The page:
But man’s struggle for power does not end here. Now he needs the reputation he had been craving for. Fear of death is a thing of past now, and mental peace prevails. Man feels unhappy at every sign of devaluation, insult and contempt by his fellow men from whom he expects high regard at which he holds himself and gets disappointed when it does not come to him automatically and this makes him unhappy in others’ company more than in his own. He is well satisfied and smug in his own company . He looks for signs of adulation around him. Quarrel among men does not end with a certain political stability. There are three main principal causes of quarrel among men: competition, diffidence and glory. For competition, man invades another to acquire his possessions, wife and children, (Hobbs seems to be comfortable with this ); for the second, for his own safety and for defending the newly acquired possessions, and for third, (this is emotional matter of heart, not of brain) tries to attain glory through trifles like a smile, a word or a well-meant praise or admiration. Man, who had been ruthless and harsh all along, shows his tender side by unveiling desires for art and sensitivity, and this could involve friends, family, profession or the nation.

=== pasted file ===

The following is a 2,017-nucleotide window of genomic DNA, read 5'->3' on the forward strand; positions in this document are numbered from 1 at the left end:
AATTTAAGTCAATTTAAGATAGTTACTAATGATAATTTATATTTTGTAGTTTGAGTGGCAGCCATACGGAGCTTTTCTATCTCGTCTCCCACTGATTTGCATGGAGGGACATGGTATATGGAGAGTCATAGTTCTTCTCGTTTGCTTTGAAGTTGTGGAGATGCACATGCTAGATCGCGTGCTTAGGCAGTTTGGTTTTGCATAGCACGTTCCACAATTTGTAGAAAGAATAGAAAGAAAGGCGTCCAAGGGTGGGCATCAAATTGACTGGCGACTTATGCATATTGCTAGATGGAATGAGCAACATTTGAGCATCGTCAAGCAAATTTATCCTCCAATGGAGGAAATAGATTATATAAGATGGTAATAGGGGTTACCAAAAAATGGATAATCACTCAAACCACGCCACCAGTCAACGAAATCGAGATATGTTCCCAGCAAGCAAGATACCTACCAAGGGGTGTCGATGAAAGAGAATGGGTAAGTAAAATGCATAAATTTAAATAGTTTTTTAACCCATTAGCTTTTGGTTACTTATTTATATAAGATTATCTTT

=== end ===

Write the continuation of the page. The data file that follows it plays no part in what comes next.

Pursuing his argument that political authority is a necessity, Hobbs argues that men live in peace by getting used to authority, the absence of which would keep them involved in war against every man. And in a war , there is no society, no culture, no advancement of knowledge.